Millay mourned the Czechoslovak city of Lidice, the site of a Nazi massacre:
The whole world holds in its arms today
The murdered village of Lidice,
Like the murdered body of a little child
About my works...
Edna St. Vincent Millay. Edna St. Vincent Millay is an American poet and playwright. She received the Pulitzer Prize for Poetry, the third woman to win the award for poetry, and was also known for her feminist activism. She used the pseudonym Nancy Boyd for her prose work.
Millay’s 1920 collection A Few Figs From Thistles drew controversy for its exploration of female sexuality and feminism. In 1919, she wrote the anti-war play Aria da Capo, which starred her sister Norma Millay at the Provincetown Playhouse in New York City. Millay won the Pulitzer Prize for Poetry in 1923 for "The Ballad of the Harp-Weaver"; she was the third woman to win the poetry prize, after Sara Teasdale (1918) and Margaret Widdemer (1919
Why I write and my experience...
At Camden High School, Millay began developing her literary talents, starting at the school's literary magazine, The Megunticook. At 14 she won the St. Nicholas Gold Badge for poetry, and by 15, she had published her poetry in the popular children's magazine St. Nicholas, the Camden Herald, and the high-profile anthology Current Literature. While at school, she had several relationships with women, including Edith Wynne Matthison, who would go on to become an actress in silent films.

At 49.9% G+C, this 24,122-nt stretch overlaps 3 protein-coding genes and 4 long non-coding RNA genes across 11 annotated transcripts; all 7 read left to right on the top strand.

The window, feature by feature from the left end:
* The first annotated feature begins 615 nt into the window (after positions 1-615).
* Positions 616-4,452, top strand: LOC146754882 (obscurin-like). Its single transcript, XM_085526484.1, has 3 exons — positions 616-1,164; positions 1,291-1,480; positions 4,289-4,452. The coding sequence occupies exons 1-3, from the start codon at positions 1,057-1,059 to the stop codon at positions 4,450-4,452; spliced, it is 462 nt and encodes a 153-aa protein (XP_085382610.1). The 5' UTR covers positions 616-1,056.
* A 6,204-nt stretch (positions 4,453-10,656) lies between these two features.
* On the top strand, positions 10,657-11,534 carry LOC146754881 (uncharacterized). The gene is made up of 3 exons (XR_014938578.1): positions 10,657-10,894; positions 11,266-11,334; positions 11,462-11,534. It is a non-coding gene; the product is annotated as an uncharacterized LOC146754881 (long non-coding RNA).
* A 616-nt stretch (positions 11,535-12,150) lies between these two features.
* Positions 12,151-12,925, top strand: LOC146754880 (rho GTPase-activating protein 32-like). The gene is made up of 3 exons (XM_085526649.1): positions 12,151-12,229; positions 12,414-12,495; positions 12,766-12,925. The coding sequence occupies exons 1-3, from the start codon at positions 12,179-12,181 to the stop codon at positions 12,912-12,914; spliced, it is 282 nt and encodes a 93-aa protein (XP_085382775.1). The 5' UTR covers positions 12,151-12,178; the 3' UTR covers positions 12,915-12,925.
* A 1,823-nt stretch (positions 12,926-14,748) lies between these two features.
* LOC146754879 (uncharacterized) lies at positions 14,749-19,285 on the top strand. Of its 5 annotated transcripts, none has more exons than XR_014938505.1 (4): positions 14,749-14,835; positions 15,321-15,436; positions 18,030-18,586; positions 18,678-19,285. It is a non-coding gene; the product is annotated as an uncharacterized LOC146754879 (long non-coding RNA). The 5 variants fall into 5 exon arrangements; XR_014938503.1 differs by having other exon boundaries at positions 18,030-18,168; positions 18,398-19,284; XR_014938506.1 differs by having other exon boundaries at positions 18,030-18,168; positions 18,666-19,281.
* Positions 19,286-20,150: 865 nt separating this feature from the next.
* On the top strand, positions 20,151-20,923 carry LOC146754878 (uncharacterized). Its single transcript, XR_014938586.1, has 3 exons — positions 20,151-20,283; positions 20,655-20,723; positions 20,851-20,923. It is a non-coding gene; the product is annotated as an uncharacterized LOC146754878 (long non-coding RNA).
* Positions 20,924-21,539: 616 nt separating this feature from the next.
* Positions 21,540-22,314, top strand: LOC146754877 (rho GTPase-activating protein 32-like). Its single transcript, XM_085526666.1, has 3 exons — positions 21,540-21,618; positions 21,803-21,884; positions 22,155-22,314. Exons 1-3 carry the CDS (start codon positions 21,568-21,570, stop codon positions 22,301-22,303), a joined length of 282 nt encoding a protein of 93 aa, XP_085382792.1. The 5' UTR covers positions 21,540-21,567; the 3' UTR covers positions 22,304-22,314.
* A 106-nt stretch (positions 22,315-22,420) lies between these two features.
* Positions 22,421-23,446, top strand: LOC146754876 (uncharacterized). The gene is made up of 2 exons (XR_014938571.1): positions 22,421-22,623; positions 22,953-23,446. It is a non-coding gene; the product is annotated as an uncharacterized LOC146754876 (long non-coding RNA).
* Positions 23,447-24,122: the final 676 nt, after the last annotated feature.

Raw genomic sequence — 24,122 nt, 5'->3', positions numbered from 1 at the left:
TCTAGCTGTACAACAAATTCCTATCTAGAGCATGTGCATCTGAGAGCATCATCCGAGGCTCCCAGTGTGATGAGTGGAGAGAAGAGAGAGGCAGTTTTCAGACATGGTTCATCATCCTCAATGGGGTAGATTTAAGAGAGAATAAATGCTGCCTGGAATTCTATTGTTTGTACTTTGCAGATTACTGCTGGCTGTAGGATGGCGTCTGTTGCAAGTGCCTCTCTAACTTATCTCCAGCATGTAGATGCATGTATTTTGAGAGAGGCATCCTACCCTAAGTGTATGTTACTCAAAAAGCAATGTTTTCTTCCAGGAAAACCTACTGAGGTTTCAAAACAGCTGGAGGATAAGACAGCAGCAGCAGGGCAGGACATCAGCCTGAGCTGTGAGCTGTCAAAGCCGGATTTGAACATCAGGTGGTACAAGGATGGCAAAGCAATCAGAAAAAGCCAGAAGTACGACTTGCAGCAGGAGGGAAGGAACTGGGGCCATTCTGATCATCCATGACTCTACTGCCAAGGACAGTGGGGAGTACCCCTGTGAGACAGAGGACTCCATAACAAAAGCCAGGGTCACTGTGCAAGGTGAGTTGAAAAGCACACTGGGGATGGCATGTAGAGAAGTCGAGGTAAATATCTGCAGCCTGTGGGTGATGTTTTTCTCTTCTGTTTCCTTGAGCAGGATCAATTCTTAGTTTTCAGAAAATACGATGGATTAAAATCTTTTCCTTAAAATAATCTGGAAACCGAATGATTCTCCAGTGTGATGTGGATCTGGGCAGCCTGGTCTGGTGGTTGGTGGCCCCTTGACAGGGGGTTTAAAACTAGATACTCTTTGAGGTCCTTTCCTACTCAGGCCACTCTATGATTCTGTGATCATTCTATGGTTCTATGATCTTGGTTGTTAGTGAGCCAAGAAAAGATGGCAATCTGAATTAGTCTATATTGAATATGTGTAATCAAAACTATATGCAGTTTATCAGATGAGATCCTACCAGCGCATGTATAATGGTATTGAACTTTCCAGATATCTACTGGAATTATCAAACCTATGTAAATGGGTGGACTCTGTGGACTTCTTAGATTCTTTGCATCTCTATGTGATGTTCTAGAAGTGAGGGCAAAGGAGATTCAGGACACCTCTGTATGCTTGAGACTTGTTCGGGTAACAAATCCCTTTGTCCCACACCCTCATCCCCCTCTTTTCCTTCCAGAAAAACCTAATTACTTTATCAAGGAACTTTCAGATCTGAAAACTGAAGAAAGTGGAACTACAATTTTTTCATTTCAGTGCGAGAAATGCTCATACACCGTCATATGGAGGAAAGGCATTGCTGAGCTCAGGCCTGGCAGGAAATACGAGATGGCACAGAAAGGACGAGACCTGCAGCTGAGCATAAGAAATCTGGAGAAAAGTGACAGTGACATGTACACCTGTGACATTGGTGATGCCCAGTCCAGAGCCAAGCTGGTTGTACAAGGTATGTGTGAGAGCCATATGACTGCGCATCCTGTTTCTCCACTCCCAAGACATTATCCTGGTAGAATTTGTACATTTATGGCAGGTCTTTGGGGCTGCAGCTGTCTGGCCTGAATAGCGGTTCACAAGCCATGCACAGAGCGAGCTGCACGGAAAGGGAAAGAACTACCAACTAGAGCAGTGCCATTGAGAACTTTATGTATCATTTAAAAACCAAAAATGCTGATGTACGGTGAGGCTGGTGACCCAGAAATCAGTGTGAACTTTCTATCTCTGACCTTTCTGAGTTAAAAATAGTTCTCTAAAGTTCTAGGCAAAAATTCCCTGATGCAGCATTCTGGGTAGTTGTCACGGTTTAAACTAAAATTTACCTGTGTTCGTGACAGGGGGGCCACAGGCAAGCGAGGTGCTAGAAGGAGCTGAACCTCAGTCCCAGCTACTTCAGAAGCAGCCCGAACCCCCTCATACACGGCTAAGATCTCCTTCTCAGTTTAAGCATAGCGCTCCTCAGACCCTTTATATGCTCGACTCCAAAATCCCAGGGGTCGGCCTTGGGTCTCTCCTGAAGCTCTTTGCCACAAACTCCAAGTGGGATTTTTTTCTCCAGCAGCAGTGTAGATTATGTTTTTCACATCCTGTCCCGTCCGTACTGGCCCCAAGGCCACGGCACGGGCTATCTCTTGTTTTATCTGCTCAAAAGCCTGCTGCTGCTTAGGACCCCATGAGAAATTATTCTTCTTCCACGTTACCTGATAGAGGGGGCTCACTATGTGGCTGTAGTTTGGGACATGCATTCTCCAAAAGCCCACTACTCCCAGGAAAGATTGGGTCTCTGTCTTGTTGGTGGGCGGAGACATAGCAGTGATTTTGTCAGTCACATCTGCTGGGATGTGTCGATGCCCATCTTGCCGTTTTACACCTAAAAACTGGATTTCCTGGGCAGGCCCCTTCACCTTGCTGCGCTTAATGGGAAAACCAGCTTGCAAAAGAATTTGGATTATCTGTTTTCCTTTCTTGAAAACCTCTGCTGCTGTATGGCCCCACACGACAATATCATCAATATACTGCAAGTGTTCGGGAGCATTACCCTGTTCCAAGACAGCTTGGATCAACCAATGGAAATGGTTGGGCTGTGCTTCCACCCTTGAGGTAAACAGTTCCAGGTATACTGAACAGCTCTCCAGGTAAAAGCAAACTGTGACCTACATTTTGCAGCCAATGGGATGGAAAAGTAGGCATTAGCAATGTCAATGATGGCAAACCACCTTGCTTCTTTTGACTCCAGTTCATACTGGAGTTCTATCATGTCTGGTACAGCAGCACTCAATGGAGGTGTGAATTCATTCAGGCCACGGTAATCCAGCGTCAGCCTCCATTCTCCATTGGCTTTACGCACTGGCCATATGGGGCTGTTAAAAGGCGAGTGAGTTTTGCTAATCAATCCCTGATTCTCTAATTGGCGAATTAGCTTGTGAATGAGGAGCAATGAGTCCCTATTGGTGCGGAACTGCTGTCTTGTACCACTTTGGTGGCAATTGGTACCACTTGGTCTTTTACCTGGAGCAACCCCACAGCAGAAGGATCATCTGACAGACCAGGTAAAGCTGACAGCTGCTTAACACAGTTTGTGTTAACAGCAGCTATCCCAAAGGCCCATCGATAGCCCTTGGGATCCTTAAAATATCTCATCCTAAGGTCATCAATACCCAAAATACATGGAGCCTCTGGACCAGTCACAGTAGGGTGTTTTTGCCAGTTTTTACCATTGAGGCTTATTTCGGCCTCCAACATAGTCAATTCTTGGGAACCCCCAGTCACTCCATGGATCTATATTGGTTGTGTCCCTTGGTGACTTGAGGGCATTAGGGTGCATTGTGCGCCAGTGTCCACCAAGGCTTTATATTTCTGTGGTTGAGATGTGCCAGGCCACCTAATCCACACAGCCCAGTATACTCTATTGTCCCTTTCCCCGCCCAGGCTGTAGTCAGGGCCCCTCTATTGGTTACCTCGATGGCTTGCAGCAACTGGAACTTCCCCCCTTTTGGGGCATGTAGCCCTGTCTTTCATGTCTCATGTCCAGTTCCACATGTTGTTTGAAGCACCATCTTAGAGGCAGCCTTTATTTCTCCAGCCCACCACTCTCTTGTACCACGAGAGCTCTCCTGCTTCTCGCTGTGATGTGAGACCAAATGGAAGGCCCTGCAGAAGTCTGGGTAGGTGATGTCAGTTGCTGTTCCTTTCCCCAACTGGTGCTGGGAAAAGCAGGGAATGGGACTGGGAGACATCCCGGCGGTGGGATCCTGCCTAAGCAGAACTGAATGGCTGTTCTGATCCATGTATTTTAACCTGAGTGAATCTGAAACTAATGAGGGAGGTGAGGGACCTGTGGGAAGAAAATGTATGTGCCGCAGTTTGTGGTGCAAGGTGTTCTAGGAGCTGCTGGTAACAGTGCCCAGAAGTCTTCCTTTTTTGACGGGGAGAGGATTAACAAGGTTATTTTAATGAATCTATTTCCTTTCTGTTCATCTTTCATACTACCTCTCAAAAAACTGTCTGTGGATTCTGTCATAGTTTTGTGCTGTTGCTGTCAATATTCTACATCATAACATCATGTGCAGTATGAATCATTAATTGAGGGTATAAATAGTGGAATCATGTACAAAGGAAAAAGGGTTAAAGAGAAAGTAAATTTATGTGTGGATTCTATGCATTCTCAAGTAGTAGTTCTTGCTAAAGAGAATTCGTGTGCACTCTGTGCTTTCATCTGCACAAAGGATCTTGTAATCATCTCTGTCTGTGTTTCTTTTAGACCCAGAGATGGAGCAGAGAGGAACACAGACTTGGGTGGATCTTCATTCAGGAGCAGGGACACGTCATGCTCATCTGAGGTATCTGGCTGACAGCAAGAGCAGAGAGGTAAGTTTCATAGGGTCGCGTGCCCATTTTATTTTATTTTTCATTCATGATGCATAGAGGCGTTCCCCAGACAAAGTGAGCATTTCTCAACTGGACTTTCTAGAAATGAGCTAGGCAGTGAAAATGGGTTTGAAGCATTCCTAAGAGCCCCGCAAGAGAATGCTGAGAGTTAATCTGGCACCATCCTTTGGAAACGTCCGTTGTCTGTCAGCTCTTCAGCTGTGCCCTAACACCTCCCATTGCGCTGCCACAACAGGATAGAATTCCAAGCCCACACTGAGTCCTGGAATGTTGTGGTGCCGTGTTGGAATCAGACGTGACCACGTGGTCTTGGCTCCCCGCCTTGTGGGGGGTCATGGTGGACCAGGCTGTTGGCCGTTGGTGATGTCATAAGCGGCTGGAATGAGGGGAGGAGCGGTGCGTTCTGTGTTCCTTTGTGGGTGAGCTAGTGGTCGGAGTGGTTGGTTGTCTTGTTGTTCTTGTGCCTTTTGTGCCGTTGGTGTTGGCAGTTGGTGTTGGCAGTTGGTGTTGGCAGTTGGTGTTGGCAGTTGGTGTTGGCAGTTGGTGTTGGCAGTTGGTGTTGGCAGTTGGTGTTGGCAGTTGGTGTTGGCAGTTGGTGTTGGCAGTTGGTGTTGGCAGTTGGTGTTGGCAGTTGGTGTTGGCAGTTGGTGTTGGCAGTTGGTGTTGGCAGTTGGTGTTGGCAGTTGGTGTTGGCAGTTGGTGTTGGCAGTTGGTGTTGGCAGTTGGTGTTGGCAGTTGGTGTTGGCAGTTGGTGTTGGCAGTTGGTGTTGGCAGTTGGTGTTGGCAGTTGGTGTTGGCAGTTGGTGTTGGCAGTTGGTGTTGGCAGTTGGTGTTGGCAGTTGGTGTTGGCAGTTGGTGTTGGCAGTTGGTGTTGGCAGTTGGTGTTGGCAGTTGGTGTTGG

Edna St. Vincent Millay in Mamaroneck, NY, 1914, by Arnold Genthe.
Millay entered Vassar College in 1913 when she was 21 years old, later than usual. She had relationships with several fellow students during her time there and kept scrapbooks including drafts of plays written during the period.
During the first world war, Millay had been a dedicated and active pacifist; however, from 1940, she supported the Allied Forces, writing in celebration of the war effort and later working with Writers' War Board to create propaganda, including poetry. Her reputation in poetry circles was damaged by her war work. Merle Rubin noted, "She seems to have caught more flak from the literary critics for supporting democracy than Ezra Pound did for championing fascism."] In The New York Times Magazine, Millay mourned the Czechoslovak city of Lidice, the site of a Nazi massacre: